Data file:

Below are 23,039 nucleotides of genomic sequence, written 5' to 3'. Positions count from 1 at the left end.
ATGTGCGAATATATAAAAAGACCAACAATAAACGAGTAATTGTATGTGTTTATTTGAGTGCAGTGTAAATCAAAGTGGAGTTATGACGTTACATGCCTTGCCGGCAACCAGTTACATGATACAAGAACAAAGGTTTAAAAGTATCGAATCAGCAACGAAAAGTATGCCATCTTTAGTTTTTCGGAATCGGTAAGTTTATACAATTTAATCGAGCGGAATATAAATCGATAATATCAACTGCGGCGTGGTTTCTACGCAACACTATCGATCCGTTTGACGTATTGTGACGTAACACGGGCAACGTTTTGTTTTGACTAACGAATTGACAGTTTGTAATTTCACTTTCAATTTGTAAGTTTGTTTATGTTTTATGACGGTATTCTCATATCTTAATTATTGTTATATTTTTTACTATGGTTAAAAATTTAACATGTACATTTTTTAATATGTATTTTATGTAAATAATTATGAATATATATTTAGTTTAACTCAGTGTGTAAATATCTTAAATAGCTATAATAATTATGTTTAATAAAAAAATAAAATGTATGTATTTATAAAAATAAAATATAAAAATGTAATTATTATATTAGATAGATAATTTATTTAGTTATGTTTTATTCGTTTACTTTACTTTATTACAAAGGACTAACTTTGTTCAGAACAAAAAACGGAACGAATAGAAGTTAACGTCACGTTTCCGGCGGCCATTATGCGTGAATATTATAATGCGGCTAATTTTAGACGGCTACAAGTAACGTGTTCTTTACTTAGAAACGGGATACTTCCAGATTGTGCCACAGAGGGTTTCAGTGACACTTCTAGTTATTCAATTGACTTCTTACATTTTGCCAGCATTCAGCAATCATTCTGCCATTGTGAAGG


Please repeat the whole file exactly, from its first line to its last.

Below are 23,039 nucleotides of genomic sequence, written 5' to 3'. Positions count from 1 at the left end.
ATGTGCGAATATATAAAAAGACCAACAATAAACGAGTAATTGTATGTGTTTATTTGAGTGCAGTGTAAATCAAAGTGGAGTTATGACGTTACATGCCTTGCCGGCAACCAGTTACATGATACAAGAACAAAGGTTTAAAAGTATCGAATCAGCAACGAAAAGTATGCCATCTTTAGTTTTTCGGAATCGGTAAGTTTATACAATTTAATCGAGCGGAATATAAATCGATAATATCAACTGCGGCGTGGTTTCTACGCAACACTATCGATCCGTTTGACGTATTGTGACGTAACACGGGCAACGTTTTGTTTTGACTAACGAATTGACAGTTTGTAATTTCACTTTCAATTTGTAAGTTTGTTTATGTTTTATGACGGTATTCTCATATCTTAATTATTGTTATATTTTTTACTATGGTTAAAAATTTAACATGTACATTTTTTAATATGTATTTTATGTAAATAATTATGAATATATATTTAGTTTAACTCAGTGTGTAAATATCTTAAATAGCTATAATAATTATGTTTAATAAAAAAATAAAATGTATGTATTTATAAAAATAAAATATAAAAATGTAATTATTATATTAGATAGATAATTTATTTAGTTATGTTTTATTCGTTTACTTTACTTTATTACAAAGGACTAACTTTGTTCAGAACAAAAAACGGAACGAATAGAAGTTAACGTCACGTTTCCGGCGGCCATTATGCGTGAATATTATAATGCGGCTAATTTTAGACGGCTACAAGTAACGTGTTCTTTACTTAGAAACGGGATACTTCCAGATTGTGCCACAGAGGGTTTCAGTGACACTTCTAGTTATTCAATTGACTTCTTACATTTTGCCAGCATTCAGCAATCATTCTGCCATTGTGAAGG